My cat limps: what could be the causes?

what could be the causes?

A cat can start limping for various reasons. It is therefore essential to identify the cause of the lameness so that the animal can receive adequate treatment. A consultation with the veterinarian is therefore necessary, and urgency is required in the event of extreme pain. Let’s take stock of the different avenues that can explain lameness in cats.

The different forms of lameness in cats

Lameness in the small feline can be of traumatic origin, of infectious origin or of pathological origin.

There lameness of traumatic origin in cats can result from:

    • A claw injury (claw torn off, ingrown claw),
    • A cut in a pad,
    • A foreign body in a pad (pebble, spikelet, splinter, etc.),
    • an insect bite,
    • A sprain,
    • A dislocation,
    • A muscle tear,
    • Fracture.

There lameness of infectious origin in cats can also be due to the presence of an abscess following a bite. This scenario is especially observed in cats that are used to spending time outdoors because they are more exposed to the risk of fights between congeners.

Finally, lameness in cats is sometimes related to a disease as :

    • Joint inflammation (osteoarthritis, arthritis, etc.),
    • A malignant tumor in the foot, for example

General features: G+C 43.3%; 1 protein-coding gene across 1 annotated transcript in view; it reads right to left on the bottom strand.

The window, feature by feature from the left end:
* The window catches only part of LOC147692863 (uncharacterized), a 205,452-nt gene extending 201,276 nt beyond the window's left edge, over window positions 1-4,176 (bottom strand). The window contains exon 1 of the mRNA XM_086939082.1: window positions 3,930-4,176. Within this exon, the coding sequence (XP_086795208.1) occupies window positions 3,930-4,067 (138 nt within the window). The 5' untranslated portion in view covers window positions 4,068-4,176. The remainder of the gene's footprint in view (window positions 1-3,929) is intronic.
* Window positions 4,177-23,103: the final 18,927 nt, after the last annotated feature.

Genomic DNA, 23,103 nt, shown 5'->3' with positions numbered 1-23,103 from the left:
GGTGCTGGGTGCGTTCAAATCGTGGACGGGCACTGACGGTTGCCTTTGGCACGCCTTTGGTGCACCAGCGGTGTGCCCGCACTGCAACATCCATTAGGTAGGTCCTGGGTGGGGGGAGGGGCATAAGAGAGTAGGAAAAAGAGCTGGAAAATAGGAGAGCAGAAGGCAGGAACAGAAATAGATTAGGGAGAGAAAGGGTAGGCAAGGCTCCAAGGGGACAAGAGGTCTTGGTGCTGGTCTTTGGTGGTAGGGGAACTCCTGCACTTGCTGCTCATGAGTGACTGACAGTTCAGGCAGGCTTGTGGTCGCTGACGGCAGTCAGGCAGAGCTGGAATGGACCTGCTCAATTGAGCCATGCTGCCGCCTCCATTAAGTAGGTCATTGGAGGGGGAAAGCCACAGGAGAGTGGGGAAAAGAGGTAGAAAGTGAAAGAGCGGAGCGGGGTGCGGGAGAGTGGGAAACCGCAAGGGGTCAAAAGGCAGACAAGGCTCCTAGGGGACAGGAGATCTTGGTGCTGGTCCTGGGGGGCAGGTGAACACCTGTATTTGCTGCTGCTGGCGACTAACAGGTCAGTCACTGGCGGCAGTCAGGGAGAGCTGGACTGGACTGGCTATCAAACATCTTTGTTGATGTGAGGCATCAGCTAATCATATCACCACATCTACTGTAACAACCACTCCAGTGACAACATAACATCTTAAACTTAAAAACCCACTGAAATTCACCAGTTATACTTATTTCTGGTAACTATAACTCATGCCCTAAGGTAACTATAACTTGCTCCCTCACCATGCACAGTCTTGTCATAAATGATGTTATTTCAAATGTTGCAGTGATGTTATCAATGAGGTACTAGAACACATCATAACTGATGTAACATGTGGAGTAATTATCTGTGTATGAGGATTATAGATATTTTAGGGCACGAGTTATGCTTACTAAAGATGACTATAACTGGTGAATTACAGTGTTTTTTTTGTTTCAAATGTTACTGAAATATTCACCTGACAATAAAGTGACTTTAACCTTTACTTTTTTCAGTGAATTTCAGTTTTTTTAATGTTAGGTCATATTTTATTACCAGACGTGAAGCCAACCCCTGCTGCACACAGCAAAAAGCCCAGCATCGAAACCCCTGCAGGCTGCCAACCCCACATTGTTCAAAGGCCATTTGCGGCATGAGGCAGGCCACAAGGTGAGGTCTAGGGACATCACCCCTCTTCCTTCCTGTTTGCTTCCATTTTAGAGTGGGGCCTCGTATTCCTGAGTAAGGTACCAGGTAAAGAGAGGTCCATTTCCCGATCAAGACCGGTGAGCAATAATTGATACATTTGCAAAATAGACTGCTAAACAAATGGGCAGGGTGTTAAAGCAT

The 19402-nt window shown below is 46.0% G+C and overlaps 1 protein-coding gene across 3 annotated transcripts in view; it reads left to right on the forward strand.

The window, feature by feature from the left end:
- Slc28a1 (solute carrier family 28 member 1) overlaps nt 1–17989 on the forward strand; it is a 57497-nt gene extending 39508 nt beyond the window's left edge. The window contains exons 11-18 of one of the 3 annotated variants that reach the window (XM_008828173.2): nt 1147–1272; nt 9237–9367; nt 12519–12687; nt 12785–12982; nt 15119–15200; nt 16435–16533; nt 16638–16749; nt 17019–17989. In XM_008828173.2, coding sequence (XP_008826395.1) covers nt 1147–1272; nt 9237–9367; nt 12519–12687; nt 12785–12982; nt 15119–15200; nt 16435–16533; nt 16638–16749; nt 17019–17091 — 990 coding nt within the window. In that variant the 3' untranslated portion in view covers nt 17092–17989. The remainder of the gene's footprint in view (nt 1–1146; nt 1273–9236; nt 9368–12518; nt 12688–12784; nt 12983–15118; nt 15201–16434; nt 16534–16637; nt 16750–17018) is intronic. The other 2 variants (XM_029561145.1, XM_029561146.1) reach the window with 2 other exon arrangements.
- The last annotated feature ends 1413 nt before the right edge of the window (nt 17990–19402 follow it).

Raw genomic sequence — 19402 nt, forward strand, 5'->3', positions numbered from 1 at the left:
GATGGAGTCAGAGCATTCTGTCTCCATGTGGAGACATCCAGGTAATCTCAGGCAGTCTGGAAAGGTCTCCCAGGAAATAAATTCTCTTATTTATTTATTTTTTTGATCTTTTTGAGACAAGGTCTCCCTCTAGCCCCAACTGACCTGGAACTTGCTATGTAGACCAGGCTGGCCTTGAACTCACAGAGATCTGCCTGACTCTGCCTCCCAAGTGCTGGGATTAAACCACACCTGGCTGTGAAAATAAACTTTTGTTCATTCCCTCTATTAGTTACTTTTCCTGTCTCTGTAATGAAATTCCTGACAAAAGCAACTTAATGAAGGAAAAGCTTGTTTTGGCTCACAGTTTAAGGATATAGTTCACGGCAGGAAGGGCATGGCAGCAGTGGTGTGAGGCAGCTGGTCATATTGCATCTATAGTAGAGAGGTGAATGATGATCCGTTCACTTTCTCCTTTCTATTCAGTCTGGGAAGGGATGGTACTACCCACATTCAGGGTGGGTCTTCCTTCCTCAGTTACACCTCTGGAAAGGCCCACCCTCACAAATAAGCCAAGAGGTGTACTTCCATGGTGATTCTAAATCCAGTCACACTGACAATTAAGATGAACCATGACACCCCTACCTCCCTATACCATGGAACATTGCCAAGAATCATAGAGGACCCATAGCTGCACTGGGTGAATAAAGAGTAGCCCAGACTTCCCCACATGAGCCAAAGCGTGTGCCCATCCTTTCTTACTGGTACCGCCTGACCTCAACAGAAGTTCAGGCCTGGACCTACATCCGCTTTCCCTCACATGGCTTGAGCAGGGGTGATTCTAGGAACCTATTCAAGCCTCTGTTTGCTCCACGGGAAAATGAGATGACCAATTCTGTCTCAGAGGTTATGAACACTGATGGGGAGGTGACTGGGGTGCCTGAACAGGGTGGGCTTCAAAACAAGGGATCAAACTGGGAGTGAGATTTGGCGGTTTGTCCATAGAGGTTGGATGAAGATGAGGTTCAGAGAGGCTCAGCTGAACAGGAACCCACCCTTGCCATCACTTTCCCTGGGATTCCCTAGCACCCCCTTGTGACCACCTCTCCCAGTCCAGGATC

• Damage to nerve endings, which is seen in particular in the presence of a herniated disc,
    • A vascular problem, when an artery is blocked by a clot.

It is essential that examinations be carried out by a veterinarian so that the cause of the lameness can be identified. It is strongly recommended that the owner not handle his cat as this can lead to very severe pain. In addition, the animal is likely to scratch or bite, even its breeder.

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Lameness in cats: treatment

We consult the veterinarian emergency if the cat is in severe pain as this suggests a serious problem. THE kittens are not exempt because growth plates are at high risk of fractures. In order for the cat to be treated, a diagnosis must first be made. This may require additional examinations such as X-rays, scanners, MRIs, blood tests, etc.

If the lameness is accompanied by very moderate pain, and the cat is simply scratched at the level of a pad or a claw, it is sufficient to disinfect the wound with betadine or even to gently remove the thorn causing the lameness. Within a day or two, the little feline should be able to walk again without a limp.

In the case of limping of traumatic origin such as dislocation or sprain, for example, a splint may prove to be essential and the ideal is then to equip the cat with a collar so he can’t snatch his gear. Finally, a surgical intervention is decided in the event of a fracture, or if the cat has a joint problem, the veterinarian performs a arthroscopy using an endoscope, which not only makes it possible to make a diagnosis after visualizing the joint condition, but also to treat it at the same time.

When a cat limps, you may be tempted to give it an analgesic to ease its pain. Attention, the master must not never resort to self-medication, and under no circumstances should you give your cat a painkiller intended for humans because the animal can be seriously intoxicated. Only the veterinarian is authorized to prescribe a treatment perfectly adapted to his little patient. He can also decide to put the cat to rest so that the affected member is not overstretched: a period that can be more or less long depending on the origin of the lameness.

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